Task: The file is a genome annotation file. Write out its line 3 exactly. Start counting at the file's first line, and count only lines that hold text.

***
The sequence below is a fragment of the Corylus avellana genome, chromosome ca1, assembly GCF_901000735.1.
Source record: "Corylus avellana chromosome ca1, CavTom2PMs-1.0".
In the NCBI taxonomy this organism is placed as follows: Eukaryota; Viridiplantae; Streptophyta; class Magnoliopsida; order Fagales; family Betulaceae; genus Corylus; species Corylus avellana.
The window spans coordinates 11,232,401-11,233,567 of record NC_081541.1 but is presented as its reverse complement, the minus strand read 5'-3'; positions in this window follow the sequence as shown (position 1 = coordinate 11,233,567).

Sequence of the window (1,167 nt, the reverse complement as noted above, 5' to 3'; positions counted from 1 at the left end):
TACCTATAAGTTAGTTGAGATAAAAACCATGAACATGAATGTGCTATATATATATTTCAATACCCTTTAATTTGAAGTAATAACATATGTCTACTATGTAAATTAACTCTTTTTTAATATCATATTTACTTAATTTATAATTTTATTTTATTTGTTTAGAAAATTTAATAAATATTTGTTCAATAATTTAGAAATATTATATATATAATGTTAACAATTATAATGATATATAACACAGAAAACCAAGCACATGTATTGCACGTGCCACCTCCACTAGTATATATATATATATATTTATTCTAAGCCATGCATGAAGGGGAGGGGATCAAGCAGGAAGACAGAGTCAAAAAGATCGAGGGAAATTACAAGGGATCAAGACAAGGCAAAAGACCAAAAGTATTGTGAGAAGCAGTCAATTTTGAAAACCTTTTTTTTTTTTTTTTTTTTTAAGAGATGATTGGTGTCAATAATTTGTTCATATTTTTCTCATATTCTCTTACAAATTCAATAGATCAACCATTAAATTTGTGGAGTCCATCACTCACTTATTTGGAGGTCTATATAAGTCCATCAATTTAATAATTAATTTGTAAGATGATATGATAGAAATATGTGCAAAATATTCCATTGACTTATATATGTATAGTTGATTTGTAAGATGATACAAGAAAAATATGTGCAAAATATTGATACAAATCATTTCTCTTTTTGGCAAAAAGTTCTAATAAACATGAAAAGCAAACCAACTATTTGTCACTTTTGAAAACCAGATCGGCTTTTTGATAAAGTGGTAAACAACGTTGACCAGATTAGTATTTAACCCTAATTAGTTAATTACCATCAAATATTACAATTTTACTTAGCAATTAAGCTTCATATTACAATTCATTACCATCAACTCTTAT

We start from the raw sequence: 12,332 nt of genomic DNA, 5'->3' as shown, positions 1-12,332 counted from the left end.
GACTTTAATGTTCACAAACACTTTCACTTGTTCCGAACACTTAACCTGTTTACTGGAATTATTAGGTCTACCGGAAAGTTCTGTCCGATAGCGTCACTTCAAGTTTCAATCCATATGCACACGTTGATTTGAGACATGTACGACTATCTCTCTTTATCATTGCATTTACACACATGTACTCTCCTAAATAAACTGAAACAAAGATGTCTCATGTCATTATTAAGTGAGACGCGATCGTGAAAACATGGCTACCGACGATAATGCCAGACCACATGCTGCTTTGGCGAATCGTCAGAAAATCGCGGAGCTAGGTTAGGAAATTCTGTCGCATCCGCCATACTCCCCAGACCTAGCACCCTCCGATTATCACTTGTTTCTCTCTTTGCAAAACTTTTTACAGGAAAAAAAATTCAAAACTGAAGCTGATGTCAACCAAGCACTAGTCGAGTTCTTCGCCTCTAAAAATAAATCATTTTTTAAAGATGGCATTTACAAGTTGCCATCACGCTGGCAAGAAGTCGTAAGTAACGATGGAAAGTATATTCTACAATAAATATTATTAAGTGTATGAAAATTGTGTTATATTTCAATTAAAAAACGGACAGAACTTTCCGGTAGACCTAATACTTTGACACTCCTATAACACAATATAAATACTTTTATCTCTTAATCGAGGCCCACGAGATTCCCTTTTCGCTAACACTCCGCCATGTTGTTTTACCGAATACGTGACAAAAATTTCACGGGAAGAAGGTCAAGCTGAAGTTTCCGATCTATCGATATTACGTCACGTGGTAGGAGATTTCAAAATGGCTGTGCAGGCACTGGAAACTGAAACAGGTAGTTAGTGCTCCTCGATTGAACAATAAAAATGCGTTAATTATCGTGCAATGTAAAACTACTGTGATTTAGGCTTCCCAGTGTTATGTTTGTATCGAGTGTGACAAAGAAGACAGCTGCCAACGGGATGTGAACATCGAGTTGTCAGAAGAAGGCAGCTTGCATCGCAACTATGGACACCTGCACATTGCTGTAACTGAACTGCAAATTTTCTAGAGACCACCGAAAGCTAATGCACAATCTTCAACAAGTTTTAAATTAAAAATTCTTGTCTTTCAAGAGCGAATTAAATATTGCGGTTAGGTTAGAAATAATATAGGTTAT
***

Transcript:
In the NCBI taxonomy this organism is placed as follows: Eukaryota; Viridiplantae; Streptophyta; class Magnoliopsida; order Fagales; family Betulaceae; genus Corylus; species Corylus avellana.